How to enjoy your Matcha (3 ways)

How to enjoy your Matcha (3 ways)

While it is true that mastering the art of tea preparation and learning Tea Ceremony (be it Japanese Chado or Chinese Gongfucha) takes years of knowledge and practice, when it comes to preparing Matcha at home, you don’t have to be precise with each gesture. You can easily learn how to fully enjoy it in three different ways. Check out the Matcha Preparation Tutorial Video we made on Youtube for a simple tutorial. Just click here.

And if you want to learn all about Matcha and it’s health benefits, click here.

Take a look at the photo below to familiarize yourself with the traditional Matcha Japanese teaware. In a tea ceremony, appreciation of the bowl is part of the ritual. Some tea bowls or chawan are handmade and can be quite expensive; however, there is plenty of affordable chawan in the market today depending on your budget. The good news is that you can also use everyday kitchenware to prepare your matcha: A chawan can be replaced with any cup with a deep wide base to allow room for whisking, a chasen with an electric frother, whisk or even a blender; and a chasaku with a wooden spoon. The experience won’t be the same, but the option is there. The use of the bamboo whisk and the swish sound it makes, for example, is part of the pleasure.

Note: Like with most Japanese teas, make sure your water or milk is not boiling hot. Ideally use water/milk at around 80ºC/176ºF. You can quickly reduce water temperature by transferring it from one container/glass/cup to another. For every transfer, the temperature lowers by roughly 10ºC.

Ingredients for all preparations:

  • 2 chasaku bamboo spoons of (2 grams) Ceremonial Matcha or 1 teaspoon
  • 70 ml water/milk (about 1/3cup) at 80ºC/176ºF
  • For jar shaken Coconut Cooler, use cold 100% Coconut Water

Serves: 1 serving

(1) Usucha: traditional japanese style “thin tea”

Tea Ware Required:

  • Chawan (Teabowl) or a mug/cup of choice
  • Chasen (Bamboo Whisk). This can be replaced with a milk frother or whisk. However, metal can damage the chawan
  • Chasaku (Matcha Bamboo Spoon), or any wooden spoon
  • A fine-mesh sieve

Preparation for Usucha:

  1. Warm the chawan with hot water.
  2. Soften the chasen with hot water.
  3. Discard the hot water & towel dry.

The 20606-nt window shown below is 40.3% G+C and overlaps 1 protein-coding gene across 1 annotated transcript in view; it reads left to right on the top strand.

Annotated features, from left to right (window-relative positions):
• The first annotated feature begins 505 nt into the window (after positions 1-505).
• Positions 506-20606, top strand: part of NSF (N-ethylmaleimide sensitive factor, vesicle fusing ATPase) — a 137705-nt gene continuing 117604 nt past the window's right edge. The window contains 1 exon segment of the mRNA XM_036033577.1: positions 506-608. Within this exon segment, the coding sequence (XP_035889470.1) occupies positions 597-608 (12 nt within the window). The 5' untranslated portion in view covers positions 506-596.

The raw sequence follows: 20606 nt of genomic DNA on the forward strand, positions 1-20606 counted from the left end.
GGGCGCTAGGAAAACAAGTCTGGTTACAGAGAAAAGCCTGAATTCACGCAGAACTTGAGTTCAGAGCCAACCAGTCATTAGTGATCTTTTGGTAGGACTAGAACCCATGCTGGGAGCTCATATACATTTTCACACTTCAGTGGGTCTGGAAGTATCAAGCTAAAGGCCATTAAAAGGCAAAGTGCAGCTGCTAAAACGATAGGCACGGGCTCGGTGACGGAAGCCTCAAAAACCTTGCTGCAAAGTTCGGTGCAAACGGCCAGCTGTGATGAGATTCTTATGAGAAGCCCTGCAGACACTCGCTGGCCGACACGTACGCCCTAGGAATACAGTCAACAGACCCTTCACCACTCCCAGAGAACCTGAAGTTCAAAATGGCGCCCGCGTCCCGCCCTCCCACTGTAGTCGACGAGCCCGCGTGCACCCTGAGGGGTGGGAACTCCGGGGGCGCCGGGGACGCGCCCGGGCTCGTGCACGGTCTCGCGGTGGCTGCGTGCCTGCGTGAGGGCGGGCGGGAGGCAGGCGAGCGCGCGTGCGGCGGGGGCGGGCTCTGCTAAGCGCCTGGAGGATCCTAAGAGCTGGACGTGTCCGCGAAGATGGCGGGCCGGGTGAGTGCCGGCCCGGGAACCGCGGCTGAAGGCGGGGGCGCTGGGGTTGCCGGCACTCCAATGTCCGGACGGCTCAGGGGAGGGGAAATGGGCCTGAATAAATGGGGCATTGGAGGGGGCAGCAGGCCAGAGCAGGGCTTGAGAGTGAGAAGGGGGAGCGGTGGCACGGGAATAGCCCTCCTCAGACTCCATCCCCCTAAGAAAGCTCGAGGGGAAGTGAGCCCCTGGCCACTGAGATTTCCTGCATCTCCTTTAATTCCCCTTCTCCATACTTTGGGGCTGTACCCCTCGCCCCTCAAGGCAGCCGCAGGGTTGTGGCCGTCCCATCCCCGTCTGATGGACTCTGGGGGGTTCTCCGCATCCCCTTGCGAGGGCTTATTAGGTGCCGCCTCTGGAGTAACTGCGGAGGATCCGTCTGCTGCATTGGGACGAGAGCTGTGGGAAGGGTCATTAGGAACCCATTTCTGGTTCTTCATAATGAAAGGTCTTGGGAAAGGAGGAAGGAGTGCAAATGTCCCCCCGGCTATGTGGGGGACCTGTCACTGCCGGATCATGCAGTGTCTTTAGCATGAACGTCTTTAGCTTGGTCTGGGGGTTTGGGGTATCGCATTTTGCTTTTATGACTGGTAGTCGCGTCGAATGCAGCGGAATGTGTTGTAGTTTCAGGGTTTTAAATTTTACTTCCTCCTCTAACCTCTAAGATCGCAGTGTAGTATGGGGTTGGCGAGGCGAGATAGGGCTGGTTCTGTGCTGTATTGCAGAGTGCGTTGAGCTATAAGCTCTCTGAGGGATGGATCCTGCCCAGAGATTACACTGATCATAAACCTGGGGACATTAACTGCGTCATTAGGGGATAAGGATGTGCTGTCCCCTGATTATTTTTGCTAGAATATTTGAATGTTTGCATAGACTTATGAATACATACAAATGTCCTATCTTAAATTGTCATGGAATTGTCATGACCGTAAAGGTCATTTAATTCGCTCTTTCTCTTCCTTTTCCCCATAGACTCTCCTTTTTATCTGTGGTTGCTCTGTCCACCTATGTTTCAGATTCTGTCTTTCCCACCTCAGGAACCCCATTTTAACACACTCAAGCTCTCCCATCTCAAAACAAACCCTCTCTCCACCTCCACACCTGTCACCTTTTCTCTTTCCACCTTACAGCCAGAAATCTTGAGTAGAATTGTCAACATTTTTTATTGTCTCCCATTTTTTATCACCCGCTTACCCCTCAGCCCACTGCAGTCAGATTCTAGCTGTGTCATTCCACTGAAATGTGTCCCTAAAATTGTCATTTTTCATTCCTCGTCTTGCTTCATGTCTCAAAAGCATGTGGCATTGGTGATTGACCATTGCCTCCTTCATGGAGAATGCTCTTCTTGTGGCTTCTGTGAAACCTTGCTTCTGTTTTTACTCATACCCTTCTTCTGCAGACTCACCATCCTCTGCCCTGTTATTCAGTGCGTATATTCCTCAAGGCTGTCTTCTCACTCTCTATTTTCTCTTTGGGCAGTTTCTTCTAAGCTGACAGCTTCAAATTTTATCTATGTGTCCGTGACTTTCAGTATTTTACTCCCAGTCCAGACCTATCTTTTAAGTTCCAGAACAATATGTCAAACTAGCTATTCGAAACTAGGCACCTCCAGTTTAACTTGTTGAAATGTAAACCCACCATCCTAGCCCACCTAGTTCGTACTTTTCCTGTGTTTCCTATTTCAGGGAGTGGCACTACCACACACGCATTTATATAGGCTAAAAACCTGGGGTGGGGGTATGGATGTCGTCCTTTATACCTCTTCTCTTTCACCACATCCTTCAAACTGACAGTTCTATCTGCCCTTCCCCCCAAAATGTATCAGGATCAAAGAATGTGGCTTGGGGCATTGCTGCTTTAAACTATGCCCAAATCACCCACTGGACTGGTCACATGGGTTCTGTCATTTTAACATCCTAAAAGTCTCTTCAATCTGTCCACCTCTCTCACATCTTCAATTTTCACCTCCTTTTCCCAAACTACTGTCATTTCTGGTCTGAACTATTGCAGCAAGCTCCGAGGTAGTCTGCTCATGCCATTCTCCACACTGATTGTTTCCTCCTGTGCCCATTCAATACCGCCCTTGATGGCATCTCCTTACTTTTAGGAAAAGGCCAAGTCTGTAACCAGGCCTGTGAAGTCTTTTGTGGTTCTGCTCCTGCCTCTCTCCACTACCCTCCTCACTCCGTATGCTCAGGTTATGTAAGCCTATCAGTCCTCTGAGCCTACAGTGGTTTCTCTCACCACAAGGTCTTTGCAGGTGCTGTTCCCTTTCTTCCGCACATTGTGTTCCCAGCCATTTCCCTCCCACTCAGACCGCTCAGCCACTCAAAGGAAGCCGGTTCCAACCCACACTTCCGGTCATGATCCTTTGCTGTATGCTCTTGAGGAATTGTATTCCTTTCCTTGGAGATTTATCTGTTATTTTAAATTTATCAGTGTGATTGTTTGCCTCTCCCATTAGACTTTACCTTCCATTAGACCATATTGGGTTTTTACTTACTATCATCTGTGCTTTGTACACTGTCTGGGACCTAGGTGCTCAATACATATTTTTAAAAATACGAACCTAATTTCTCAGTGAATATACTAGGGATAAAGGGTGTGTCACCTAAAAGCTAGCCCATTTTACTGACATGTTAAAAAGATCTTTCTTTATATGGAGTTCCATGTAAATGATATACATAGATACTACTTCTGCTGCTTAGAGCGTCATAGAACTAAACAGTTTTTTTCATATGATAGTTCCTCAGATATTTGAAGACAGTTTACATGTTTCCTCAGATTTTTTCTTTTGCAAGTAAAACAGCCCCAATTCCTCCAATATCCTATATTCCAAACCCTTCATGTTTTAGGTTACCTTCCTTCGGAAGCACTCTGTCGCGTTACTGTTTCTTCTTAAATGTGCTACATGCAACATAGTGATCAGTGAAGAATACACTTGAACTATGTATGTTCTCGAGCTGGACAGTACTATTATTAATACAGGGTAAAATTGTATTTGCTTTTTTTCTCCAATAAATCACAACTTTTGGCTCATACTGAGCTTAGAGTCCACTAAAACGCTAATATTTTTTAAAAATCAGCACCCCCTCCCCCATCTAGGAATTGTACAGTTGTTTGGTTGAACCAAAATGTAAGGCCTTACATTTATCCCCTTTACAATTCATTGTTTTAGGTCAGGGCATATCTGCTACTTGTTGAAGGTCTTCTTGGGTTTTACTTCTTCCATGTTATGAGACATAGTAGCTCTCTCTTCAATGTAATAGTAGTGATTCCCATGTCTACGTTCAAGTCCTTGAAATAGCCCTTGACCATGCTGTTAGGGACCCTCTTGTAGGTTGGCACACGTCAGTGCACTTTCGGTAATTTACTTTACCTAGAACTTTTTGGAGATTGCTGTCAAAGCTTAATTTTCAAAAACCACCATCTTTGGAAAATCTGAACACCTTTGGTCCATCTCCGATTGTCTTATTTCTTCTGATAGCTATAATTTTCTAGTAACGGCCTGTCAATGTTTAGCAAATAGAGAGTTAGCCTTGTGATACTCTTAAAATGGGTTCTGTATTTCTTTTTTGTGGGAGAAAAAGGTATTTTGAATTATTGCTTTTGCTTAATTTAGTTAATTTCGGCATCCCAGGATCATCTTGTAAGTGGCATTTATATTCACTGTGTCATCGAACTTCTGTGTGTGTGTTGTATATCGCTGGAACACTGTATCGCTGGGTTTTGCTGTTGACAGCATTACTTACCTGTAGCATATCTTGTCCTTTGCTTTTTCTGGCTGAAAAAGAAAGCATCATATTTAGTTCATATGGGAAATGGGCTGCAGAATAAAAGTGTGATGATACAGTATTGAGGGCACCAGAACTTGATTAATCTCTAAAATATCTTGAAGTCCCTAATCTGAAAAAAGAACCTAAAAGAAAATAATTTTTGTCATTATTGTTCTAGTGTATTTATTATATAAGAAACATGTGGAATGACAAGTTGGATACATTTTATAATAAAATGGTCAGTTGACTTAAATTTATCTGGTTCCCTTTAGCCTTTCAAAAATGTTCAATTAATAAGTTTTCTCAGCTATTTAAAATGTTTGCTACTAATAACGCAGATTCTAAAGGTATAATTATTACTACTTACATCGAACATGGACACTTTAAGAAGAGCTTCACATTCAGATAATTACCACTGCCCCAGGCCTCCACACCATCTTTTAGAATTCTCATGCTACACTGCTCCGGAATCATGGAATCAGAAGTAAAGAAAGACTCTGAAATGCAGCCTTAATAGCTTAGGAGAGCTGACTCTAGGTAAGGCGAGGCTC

4. Sift 2 chasaku bamboo spoon (2 grams) or 1 teaspoon of ceremonial matcha to avoid lumps.
  5. Add a small amount of water to create a smooth paste.
  6. Add the remaining water.  70ml or about 1/3cup at 80ºC/176ºF
  7. Whisk vigorously in zig-zag motion for almost a minute. Drink immediately.

Note: For Koicha (thick tea), double the matcha powder dosage and reduce the water amount by 30-60%.

This recipe has no sugar. However, Matcha in Japan is always served with small sweets or (和菓子 wagashi in Japanese), before drinking it to enhance the flavor of matcha. Definitely try it.

Click here for a simple guide on How to Make Traditional Matcha.

(2) Matcha Latte: also knows as “Cortado”


  1. Similarly to the traditional Usucha style, sift 2 chasaku bamboo spoon (2 grams) or 1 teaspoon of culinary matcha.
  2. Add a small amount of warm milk of your choice to create a smooth paste.
  3. Add the remaining milk & sweetener of your choice. Roughly 70ml or 1/3cup at 80ºC/176ºF
  4. Whisk vigorously in zigzag motion or use an electric milk frother if using a mug. Normal milk will foam quickly & nicely.
  5. Optional: Add honey or sweetener of choice.

Note: For a bigger Latte portion, double both the matcha and milk dosage.

    (3) Jar Shaken Iced Matcha Coconut Cooler


  1. Sift 1 full chasaku scoop (1 gram) or 0.5 tsp. of culinary matcha into a mason jar (or any jar with tight lid) 
  2. Add 1 cup of cold Coconut Water in a jar.
  3. Tightly close the lid and shake for 30-60 seconds.
  4. Pour in a glass and serve with ice. Garnish with lemon, orange wedge, and fresh mint.

Note: For a “frappuccino style,” add ice and mix all together using a blender.

Watch the full demo video here.

If you do make any of these, let us see!  Tag your photo and share with #yvetteteas on Instagram


Made by: Yvette A.

Posted on July 2018